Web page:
Outdoors

Late springs prove fatal for swans

We’d like to think we live in a relatively pristine area without need for environmental regulations or Superfund help.

But 150 or so tundra swans a year tell us something contrary as they slowly die during their migration stopover along the Lower Coeur d’Alene River.

Weather along the swans’ migration route dictates how long they stay in the lower Coeur d’Alene River Basin before continuing their migration to nest in Alaska, said Julie McKarley, Idaho Fish and Game Department conservation officer.

A late spring such as we’re experiencing this year extends their stay and exposure to the toxic levels of lead they absorb from contaminated sediment as they forage on roots and tubers in the marshes and lakes, McKarley said.

A century of Silver Valley mining and its waste didn’t bode well for life downstream.

If the great white waterfowl are here too long, “the lead shuts down their digestive systems, causing the swans to gasp for air as food backs up in the esophagus and presses against the windpipe,” McKarley said. “The birds become emaciated and eventually starve to death.”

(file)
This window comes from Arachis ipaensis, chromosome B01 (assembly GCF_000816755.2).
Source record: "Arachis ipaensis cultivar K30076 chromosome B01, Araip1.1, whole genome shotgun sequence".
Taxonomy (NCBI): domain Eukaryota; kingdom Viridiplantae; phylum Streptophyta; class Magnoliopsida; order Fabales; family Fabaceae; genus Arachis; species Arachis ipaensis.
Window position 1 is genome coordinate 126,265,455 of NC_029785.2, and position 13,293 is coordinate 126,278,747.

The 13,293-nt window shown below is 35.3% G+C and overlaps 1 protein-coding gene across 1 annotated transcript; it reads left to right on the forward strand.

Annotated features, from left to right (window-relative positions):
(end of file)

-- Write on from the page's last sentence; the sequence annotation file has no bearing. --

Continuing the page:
Federal research indicates about 92 percent of the swan deaths along the lower Coeur d’Alene River are caused by lead poisoning.

“Approximately, 80 percent of the wetland habitats have high enough lead concentrations to be lethal to swans,” McKarley said.

“Unlike other species of waterfowl, swans dig down to get to their forage (tubers and roots) and in the process; they ingest more contaminated soil than other animals.”

Other wildlife succumbs to the heavy metals, but she describes swans as “ big white beacons in a dull marsh. People notice their deaths more readily.

“The best way to reduce swan mortality caused by heavy metal contaminated sediment is to provide clean wetland habitats that have low contaminant concentrations,” she said.

“Ducks Unlimited, the U.S. Fish and Wildlife Service, the Environmental Protection Agency and others have been working in recent years to restore some of the wetland habitat in the lower Coeur d’Alene River Basin.

But to date, the program has secured only a few hundred acres to be flooded for attracting waterfowl migrations to healthier stopover habitats.



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